Every summer we’d make the eight hour trip to Williamsburg, KY from Dayton, OH to Grandma’s house. It was really Uncle Clyde’s place, her son, but we thought of it as her’s since we saw little of him and she was always there. The front porch on the old house was bigger than rooms in most houses. It seemed liked you could live out there. Actually, now it seems like we did. The adults would read the morning paper there while they drank strong black coffee from a percolator. In the evenings they would gather there and talk about current events and each other.
Those were the days when the movie theaters bragged that they were “Air Conditioned!” or small shops advertised “Come in! It’s cool inside.” No AC in this big old house. We had a porch when it was too hot inside. On a summer’s evening we brought the transistor radio out, permanently tuned to the baseball game and bowls of ice cream there while the parents drank iced teas and beers and watch the game on the radio.
We’d always be in that porch swing. It was painted robins’ egg blue and everyone wanted a spot in the swing. There was always room for one more person to squeeze in – swinging cheek to cheek. There was also a metal glider painted from the same can of paint as the swing that may have been the second best seat but wouldn’t glide properly if too many piled in, but everyone still managed to squeeze in.
For a while there was a fat old rocker that had been my other grandma’s. When we moved it was too big and too old fashioned so it got hauled down to Williamsburg, although I don’t remember how or when. I do remember that old rocker being in our house on Clover Street in Dayton and one of the earliest memories I have is of sitting in my mother’s lap and being rocked when I was afraid of the trash collectors outside.
That old oak chair with the upholstered seat just seemed to vanish from the Williamsburg porch. One visit it was there the next it was gone. Granted the seat had come out and the veneer was peeling, so maybe there was a legitimate reason it had to go away. But that swing? Just because the old slats were broken and it would no longer hold our ever larger butts. It eventually disappeared as well.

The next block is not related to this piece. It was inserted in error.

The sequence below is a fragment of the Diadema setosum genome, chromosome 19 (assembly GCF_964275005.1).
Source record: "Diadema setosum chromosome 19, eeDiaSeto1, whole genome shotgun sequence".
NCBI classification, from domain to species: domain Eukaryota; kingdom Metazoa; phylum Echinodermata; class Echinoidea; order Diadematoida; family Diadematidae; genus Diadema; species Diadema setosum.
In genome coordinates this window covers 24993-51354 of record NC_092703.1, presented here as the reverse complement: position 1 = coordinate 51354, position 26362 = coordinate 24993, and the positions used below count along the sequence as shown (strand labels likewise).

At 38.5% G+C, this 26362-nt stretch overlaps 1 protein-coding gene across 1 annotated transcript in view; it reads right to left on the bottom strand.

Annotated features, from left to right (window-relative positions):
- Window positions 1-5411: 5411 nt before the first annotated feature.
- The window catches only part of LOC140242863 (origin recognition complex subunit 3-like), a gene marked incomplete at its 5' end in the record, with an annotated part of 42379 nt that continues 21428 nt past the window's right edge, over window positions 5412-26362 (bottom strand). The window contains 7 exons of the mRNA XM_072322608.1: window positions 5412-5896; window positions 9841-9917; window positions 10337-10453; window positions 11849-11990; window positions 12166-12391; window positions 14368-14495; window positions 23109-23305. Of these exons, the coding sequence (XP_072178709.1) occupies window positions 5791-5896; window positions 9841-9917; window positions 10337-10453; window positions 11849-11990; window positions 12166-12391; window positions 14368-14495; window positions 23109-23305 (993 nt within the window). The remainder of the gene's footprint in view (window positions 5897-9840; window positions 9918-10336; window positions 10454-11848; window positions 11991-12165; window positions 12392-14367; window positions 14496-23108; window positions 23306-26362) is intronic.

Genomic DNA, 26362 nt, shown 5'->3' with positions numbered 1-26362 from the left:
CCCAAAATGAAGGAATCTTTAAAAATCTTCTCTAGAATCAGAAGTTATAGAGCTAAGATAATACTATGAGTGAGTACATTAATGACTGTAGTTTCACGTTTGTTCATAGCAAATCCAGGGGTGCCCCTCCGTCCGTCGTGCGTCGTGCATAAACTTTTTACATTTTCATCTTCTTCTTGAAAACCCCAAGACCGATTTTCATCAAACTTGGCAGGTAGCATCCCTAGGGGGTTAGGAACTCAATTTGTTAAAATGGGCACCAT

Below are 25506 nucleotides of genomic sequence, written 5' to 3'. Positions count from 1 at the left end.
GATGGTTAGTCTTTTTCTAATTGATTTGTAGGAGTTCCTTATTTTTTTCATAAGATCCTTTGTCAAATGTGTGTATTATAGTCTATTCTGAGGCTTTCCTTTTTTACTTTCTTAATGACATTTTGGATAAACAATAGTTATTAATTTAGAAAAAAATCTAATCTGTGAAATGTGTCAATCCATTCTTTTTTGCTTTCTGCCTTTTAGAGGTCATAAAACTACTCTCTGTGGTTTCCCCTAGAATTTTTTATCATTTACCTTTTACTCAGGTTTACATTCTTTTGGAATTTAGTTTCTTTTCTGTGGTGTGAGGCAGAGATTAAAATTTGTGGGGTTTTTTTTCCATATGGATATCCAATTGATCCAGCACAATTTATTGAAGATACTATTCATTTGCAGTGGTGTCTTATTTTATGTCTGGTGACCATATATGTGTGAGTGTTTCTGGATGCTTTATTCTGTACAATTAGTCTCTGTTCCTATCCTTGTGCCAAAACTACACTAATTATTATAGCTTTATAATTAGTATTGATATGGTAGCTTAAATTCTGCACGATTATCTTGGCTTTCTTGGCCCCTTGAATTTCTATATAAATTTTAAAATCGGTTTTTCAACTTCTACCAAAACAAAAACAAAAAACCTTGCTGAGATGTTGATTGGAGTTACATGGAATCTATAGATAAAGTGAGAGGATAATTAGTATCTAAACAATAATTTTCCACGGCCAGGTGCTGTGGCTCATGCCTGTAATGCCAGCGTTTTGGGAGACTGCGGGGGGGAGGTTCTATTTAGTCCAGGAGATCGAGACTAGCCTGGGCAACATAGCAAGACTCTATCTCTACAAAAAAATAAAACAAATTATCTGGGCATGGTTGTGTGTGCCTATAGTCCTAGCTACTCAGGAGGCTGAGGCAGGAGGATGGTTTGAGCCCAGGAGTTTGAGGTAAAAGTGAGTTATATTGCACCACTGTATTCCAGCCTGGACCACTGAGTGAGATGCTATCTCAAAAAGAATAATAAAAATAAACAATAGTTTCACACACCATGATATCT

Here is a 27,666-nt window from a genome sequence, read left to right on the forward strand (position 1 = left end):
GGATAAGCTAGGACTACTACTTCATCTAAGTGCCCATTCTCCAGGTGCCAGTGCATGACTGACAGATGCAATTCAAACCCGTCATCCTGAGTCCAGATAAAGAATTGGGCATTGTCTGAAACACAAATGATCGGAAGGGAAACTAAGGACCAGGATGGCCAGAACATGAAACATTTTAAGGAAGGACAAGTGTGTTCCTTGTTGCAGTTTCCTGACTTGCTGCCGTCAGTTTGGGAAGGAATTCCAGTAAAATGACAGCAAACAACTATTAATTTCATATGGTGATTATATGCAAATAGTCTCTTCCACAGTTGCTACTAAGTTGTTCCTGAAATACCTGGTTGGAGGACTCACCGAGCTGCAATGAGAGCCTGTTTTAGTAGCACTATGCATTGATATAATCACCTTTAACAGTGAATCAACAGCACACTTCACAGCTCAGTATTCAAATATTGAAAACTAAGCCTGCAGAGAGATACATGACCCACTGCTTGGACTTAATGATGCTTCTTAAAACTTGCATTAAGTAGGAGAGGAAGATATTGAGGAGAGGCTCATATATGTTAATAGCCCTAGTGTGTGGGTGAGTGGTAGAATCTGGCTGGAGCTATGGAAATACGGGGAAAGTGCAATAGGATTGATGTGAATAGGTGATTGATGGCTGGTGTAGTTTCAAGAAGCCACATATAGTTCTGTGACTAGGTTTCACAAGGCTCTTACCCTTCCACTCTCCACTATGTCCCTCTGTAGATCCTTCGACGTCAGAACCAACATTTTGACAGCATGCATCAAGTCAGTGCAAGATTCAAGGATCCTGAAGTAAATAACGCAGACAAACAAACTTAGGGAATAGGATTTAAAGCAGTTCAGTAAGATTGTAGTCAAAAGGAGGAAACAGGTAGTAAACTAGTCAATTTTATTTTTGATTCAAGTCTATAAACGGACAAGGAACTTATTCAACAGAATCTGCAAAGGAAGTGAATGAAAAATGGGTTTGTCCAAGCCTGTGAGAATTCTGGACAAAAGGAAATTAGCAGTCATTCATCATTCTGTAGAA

There was always an assortment of kitchen chairs out there on the concrete porch. Those chrome dinette chairs with the plastic upholstered backs and seats. The old oak chairs with caning looking really tenuous and frayed. They would creak whenever anyone sat in them. It was sort of a chair museum of the twentieth century on that front porch. And if you got there late or you weren’t staying long there were the porch’s rails — wide enough to accommodate a smallish behind.
One of my greatest memories is sitting on that porch and watching the weather fronts move across the mountain to the west. The sun could be shining on the lawn and a big dark, nearly black-dark cloud would be moving toward the porch bringing rain. The leaves on the trees would turn up and the wind might pick up the leaves on the ground. I could smell the change in the air, smell the rain. If it had been a really dry spell I could see the raindrops stir the dust on the road because pavement on Sixth Street ended almost in front of the house before continuing on as a dirt road.